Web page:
This is in scope of the simple linear model. Im trying to prove that $\mathbb{E}\left(\widehat{\sigma}^2\right) = \sigma^2$ for

$$\widehat{\sigma}^2 = \frac{1}{n-2}\sum^n_{i=1} \left(y_i-\widehat{y}_i\right)^2$$

where $$Y_i\sim N(\beta_0+\beta_1x_i,\sigma^2)$$ and $\widehat{y_i},i=1,2,3,...,n$ are pedricted values and $y_1,y_2,...,y_n$ is a sample from $Y_i$


$\newcommand{\b}{\begin{bmatrix}}\newcommand{\eb}{\end{bmatrix}}$ The vector of fitted values $$ \hat Y = \b \hat y_1 \\ \vdots \\ \hat y_n\eb $$ is the orthogonal projection of $$ Y = \b y_1 \\ \vdots \\ y_n \eb $$ onto the column space of the design matrix $$ X = \b 1 & x_1 \\ \vdots & \vdots \\ 1 & x_n \eb. $$ The vector $\hat\varepsilon$ is $Y-\hat Y$. That means $\hat\varepsilon$ is the projection of $Y$ onto the $(n-2)$-dimensional orthogonal complement of that column space. Notice that this latter orthogonal projection maps the expected value $$ \mathbb E Y = \b 1 & x_1 \\ \vdots & \vdots \\ 1 & x_n \eb \b \beta_0 \\ \beta_1 \eb $$ to the zero vector. Let $H$ (conventionally called the "hat matrix") be the matrix of the first orthogonal projection above, so that $\hat Y= HY$. Then $\varepsilon = (I-H)Y$. Recall that the $n\times n$ matrix $H$ of rank $2$ is $X(X^TX)^{-1}X^T$ and this is symmetric. It is also idempotent, i.e. $H^2=H$, or in other words, if you project onto a space, and then project that projection onto that same space, then you just get the point you had when you first projected onto the space. Similarly $I-H$ is symmetric and idempotent. So $$ \varepsilon \sim N_n(0, (I-H)\Big(\sigma^2 I\Big)(I-H)^T) = N_n(0, \sigma^2(I-H)). $$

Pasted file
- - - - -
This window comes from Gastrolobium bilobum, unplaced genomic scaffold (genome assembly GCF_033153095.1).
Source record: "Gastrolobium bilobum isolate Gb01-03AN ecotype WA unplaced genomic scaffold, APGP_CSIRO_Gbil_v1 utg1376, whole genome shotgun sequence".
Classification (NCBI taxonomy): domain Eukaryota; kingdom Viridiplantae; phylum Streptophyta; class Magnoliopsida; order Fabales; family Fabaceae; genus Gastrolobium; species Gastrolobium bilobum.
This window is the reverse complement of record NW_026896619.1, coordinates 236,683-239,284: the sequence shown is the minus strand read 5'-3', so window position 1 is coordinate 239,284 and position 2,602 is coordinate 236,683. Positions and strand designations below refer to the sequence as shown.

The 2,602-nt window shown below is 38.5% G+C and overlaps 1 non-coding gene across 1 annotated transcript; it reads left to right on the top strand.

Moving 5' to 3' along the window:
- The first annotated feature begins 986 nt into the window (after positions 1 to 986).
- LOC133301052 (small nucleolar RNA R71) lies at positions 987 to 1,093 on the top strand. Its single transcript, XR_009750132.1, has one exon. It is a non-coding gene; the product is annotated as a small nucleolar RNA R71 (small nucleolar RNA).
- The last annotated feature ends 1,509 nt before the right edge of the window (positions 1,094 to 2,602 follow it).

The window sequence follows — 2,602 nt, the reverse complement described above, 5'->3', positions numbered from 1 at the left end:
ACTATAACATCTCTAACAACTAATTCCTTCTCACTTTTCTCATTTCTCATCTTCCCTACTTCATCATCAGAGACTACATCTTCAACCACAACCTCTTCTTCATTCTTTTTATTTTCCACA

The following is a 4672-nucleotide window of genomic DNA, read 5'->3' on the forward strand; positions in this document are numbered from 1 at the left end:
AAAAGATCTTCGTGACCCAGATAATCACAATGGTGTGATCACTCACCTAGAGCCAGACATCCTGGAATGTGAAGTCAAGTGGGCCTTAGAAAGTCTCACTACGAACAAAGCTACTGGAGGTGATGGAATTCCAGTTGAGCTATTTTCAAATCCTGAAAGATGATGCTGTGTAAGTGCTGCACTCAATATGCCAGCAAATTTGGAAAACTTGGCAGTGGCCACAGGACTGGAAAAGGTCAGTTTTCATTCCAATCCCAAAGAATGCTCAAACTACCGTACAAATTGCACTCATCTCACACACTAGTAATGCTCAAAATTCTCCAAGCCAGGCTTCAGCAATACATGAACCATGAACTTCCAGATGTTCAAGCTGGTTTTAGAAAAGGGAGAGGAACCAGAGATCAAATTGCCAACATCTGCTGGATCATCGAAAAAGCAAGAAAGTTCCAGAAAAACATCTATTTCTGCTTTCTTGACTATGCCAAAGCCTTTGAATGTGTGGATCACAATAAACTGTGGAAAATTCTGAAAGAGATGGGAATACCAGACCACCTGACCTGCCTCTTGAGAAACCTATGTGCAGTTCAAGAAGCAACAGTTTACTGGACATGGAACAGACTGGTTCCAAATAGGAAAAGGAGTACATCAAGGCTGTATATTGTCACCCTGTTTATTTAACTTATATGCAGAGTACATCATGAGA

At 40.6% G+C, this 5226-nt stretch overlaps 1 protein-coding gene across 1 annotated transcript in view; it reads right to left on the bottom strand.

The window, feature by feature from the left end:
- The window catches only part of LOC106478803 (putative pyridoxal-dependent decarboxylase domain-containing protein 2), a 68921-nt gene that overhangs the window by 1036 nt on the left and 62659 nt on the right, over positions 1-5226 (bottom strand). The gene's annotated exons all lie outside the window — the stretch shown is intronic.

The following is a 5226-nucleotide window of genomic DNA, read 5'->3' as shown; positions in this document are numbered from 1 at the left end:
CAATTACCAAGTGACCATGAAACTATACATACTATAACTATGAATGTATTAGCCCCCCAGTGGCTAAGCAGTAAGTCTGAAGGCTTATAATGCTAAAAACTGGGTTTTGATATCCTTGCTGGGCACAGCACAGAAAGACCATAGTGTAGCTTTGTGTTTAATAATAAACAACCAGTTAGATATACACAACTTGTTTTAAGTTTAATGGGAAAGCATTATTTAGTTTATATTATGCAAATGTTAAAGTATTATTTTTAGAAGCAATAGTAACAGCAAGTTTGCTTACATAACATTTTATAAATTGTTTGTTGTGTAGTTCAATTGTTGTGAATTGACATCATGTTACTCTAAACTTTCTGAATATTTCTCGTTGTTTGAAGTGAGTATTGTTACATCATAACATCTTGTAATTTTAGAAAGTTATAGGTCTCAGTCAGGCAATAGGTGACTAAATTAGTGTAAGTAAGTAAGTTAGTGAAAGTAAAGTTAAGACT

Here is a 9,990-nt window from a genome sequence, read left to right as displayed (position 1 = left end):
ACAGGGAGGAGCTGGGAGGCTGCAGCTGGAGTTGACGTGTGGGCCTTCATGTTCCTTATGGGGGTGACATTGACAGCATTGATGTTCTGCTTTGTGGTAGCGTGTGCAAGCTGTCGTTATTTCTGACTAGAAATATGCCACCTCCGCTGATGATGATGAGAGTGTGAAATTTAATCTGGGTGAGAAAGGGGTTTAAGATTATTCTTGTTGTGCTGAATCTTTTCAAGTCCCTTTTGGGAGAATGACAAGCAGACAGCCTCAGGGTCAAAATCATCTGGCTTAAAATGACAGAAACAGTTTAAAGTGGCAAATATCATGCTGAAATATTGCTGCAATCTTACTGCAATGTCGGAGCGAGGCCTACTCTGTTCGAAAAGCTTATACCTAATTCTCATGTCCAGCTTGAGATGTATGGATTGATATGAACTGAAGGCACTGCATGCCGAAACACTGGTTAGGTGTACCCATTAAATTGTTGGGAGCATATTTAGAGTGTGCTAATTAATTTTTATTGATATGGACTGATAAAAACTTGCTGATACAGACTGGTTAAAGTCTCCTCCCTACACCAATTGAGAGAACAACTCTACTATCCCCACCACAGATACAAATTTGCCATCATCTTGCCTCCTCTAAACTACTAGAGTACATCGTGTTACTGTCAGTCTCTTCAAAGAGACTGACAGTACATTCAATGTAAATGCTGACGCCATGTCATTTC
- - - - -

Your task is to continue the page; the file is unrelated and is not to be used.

You have a normally distributed random vector in an $(n-2)$-dimensional Euclidean space. Its expected value is $0$ and the normal distribution is spherically symmetric. Hence the square of its norm is distributed as $\sigma^2\chi^2_{n-2}$, so the expected value of the square of the norm is $\sigma^2(n-2)$.

Indeed, if you project $Y$ onto that $(n-2)$-dimensional space, getting $\hat\varepsilon$, and then let $U_1,\ldots, U_{n-2}$ be the coordinates of $\hat\varepsilon$ with respect to an orthonormal basis of that space then you have $$ U_1,\ldots,U_{n-2}\sim\mathrm{i.i.d.}\ N(0,\sigma^2) $$ and $$\varepsilon_1^2+\cdots+\varepsilon_n^2=U_1^2+\cdots+U_{n-2}^2.$$

  • $\begingroup$ What would $H$ be in the simple case ? i.e n = 1 ?? $\endgroup$ – Teodor Fredriksson Sep 12 '14 at 21:18
  • $\begingroup$ In case $n=1$, $H$ is just a $1\times1$ matrix whose only entry is $1$. You don't do regression with only one data point. And with only two data points with different $x$ values, the straight-line fit is perfect. Let's try $n=3$. You have three $x$ values: $1$, $2$, and $3$. Then $X=\begin{bmatrix} 1 & 1 \\ 1 & 2 \\ 1 & 3 \end{bmatrix}$, and $H=X(X^TX)^{-1}X^T= (1/6) \begin{bmatrix} 5 & 2 & -1 \\ 2 & 2 & 2 \\ -1 & 2 & 5 \end{bmatrix}$. This is a $3\times3$ symmetric idempotent matrix of rank $2$. ${}\qquad{}$ $\endgroup$ – Michael Hardy Sep 12 '14 at 22:44
  • $\begingroup$ Call the $y$ values $y_1,y_2,y_3$. Then $HY=\begin{bmatrix} (5y_1+2y_2-y_3)/6 \\ (y_1+y_2+y_3)/3 \\ (-y_1+2y_2+5y_3)/6 \end{bmatrix}$. That is the vector $\widehat Y$ of fitted values. And $Y-\widehat Y$ is the vector $\widehat\varepsilon$ of residuals. ${}\qquad{}$ $\endgroup$ – Michael Hardy Sep 12 '14 at 22:46
  • $\begingroup$ . . . . and may I add that if $n=1$ then the $n-2$ by which you divide is negative, and if $n=2$, then you'd be dividing by $0$. But if $n=2$ then the numerator would also be $0$, i.e. the sum of squares of residuals would be $0$ because the fit would be perfect. A jocular rule of experimentation is: if a straight-line fit is required, then obtain only two data points. ${}\qquad{}$ $\endgroup$ – Michael Hardy Sep 12 '14 at 22:57

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